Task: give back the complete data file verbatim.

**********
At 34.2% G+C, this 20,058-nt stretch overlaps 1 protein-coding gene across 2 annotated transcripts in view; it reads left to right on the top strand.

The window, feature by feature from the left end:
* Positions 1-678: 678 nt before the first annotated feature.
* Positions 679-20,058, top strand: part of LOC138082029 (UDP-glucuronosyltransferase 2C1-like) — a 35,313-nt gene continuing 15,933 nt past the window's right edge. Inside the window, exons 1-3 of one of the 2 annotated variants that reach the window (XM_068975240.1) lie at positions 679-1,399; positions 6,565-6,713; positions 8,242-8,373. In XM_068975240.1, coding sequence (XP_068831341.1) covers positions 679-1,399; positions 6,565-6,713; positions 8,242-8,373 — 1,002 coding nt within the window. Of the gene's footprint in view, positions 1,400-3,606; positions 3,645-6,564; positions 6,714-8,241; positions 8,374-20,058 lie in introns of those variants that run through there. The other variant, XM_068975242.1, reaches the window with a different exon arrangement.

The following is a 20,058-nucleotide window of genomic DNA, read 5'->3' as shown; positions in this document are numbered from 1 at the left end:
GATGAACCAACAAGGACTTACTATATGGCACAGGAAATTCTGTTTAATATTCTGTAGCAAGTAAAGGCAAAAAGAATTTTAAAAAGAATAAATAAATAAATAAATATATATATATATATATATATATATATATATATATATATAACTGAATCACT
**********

At 34.2% G+C, this 20,058-nt stretch overlaps 1 protein-coding gene across 2 annotated transcripts in view; it reads left to right on the top strand.

The window, feature by feature from the left end:
* Positions 1-678: 678 nt before the first annotated feature.
* Positions 679-20,058, top strand: part of LOC138082029 (UDP-glucuronosyltransferase 2C1-like) — a 35,313-nt gene continuing 15,933 nt past the window's right edge. Inside the window, exons 1-3 of one of the 2 annotated variants that reach the window (XM_068975240.1) lie at positions 679-1,399; positions 6,565-6,713; positions 8,242-8,373. In XM_068975240.1, coding sequence (XP_068831341.1) covers positions 679-1,399; positions 6,565-6,713; positions 8,242-8,373 — 1,002 coding nt within the window. Of the gene's footprint in view, positions 1,400-3,606; positions 3,645-6,564; positions 6,714-8,241; positions 8,374-20,058 lie in introns of those variants that run through there. The other variant, XM_068975242.1, reaches the window with a different exon arrangement.

The following is a 20,058-nucleotide window of genomic DNA, read 5'->3' as shown; positions in this document are numbered from 1 at the left end:
GATGAACCAACAAGGACTTACTATATGGCACAGGAAATTCTGTTTAATATTCTGTAGCAAGTAAAGGCAAAAAGAATTTTAAAAAGAATAAATAAATAAATAAATATATATATATATATATATATATATATATATATATATATAACTGAATCACT